A child dies from hunger-related causes every 13 seconds.
That’s as many as 7,000 children younger than 5 — killed every day. In extreme situations, like a food crisis, children do die from starvation. But in the vast majority of cases, children die because their immune systems are powered down by malnutrition, leaving the door wide open for deadly diseases.
Most of the 20,000+ child deaths every day are 100% preventable.
No child should die from an empty stomach. Nearly all of these deaths are from simple causes with existing cures: diarrhea, malaria, and more, many of them resulting from (or made more likely by) hunger and poverty.
Around the world, 925 million people are hungry.
That’s roughly 3 times the population of the U.S. — and it’s one of every seven people in the world.
Many families depend entirely on what they grow, so they’re never more than one disaster away from hunger. Others can’t find decent-paying employment; still others work multiple jobs but can barely afford enough food for their children.
The poor spend most of their money on food.
Imagine you’re one of the 2.6 billion people who live on less than two dollars a day.
You’ve got to care for your whole family with this meager amount — not just food, but shelter, school, healthcare, and clothes. And food prices take up most of your budget.
How do you make ends meet? Buy medicine instead of food when somebody gets sick? Go from two meals a day to one? These aren’t choices. They’re life sentences — and the prison is poverty.
We can help save kids’ lives.
Here’s the proof: Since the Famine started in 1992, the total number of kids under age 5 who die each day has fallen from 40,000 to just over 20,000. That’s thanks to the hard work of a lot of people, including groups like yours who do the Famine.
Hunger and the human body
It’s not just a stomach thing. Hunger affects every part of the body. And these effects can last for a lifetime. The bottom line? A hungry child is four times more likely to die from treatable or preventable disease.
healthy | A healthy brain uses 20 percent of your body’s energy. That energy comes from . . . you guessed it. Food.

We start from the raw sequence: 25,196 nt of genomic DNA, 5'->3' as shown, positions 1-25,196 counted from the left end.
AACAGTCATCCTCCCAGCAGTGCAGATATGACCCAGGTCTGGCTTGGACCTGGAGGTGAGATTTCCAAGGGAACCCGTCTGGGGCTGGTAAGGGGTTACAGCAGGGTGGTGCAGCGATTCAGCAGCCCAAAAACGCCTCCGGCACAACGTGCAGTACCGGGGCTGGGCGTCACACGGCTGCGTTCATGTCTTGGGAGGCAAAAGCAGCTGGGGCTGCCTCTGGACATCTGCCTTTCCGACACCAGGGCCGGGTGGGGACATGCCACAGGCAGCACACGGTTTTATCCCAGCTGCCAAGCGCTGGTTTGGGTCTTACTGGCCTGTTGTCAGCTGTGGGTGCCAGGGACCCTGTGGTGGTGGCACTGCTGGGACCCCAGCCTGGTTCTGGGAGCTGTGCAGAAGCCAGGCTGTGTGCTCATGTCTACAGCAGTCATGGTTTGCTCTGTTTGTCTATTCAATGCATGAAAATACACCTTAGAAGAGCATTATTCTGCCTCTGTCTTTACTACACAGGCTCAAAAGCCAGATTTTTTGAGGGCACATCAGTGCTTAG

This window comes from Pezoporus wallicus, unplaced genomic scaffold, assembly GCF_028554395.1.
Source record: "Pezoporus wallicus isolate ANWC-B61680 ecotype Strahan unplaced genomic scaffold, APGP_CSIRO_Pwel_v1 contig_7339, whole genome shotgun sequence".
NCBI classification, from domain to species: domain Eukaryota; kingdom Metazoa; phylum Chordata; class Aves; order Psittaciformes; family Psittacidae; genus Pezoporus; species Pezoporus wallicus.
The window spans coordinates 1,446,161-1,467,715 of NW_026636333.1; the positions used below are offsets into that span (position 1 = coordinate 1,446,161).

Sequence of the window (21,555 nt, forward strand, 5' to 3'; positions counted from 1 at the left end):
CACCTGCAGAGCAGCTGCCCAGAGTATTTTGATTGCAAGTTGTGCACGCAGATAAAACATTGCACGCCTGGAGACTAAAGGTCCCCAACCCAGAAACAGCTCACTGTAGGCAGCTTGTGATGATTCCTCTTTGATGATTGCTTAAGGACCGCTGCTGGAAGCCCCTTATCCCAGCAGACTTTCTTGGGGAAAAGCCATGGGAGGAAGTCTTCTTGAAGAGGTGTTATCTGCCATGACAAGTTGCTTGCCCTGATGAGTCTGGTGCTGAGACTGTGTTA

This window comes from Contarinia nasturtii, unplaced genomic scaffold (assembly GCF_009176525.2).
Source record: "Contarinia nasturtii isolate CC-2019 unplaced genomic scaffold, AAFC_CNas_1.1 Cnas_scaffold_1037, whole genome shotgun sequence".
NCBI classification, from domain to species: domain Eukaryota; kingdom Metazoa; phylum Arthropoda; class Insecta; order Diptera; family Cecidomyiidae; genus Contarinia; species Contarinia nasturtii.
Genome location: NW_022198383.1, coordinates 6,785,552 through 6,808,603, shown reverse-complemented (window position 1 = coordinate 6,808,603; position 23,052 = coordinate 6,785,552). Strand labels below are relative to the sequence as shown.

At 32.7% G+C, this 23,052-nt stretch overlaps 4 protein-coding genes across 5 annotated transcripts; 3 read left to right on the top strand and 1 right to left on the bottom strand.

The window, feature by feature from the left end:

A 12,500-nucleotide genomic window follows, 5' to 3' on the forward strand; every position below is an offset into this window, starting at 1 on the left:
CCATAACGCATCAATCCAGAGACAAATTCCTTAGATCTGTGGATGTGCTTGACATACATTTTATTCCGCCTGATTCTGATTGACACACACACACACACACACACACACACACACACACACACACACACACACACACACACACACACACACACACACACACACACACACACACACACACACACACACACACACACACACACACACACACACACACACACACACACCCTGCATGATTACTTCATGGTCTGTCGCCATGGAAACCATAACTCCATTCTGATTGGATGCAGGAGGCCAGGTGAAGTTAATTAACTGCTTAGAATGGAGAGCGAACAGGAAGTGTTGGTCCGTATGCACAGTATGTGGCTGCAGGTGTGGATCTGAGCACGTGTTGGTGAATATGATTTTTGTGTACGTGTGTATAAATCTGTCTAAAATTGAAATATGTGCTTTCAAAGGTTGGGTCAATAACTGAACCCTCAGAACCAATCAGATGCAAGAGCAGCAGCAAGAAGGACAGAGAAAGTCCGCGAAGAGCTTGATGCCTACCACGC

hungry | Hunger starves the brain. Malnourished kids fall behind in school — or drop out — because they can’t concentrate (or because their families need them to help put food on the table).
healthy | A healthy heart pumps a steady supply of blood throughout the body.
hungry | An undernourished heart shrinks. Literally. So it has to work harder to pump blood — which your body can’t make enough of.
healthy | The liver and kidneys filter out toxins and waste, while your immune system fends off disease — often without you even knowing.
hungry | Dangerous toxins build up as the liver and kidneys fail. And a weakened immune system crumbles in the face of killer diseases.
skin & bones
healthy | Healthy skin is like armor, shielding the body from infection. Healthy bones get bigger and stronger as a child grows.
hungry | Skin cracks, becoming a gateway for infection. Bones stop growing — which is why hungry kids are so often small for their age, also known as stunting.
“For I was hungry and you gave me something to eat.”
— Matthew 25:35 (NIV)
World Vision is a Christian humanitarian organization dedicated to working with children, families, and their communities worldwide to reach their full potential by tackling the causes of poverty and injustice.
30 Hour Famine. Students loving God and fighting hunger.
World Vision, Inc. is a registered 501(c)(3) nonprofit organization. All donations are tax-deductible in full or in part.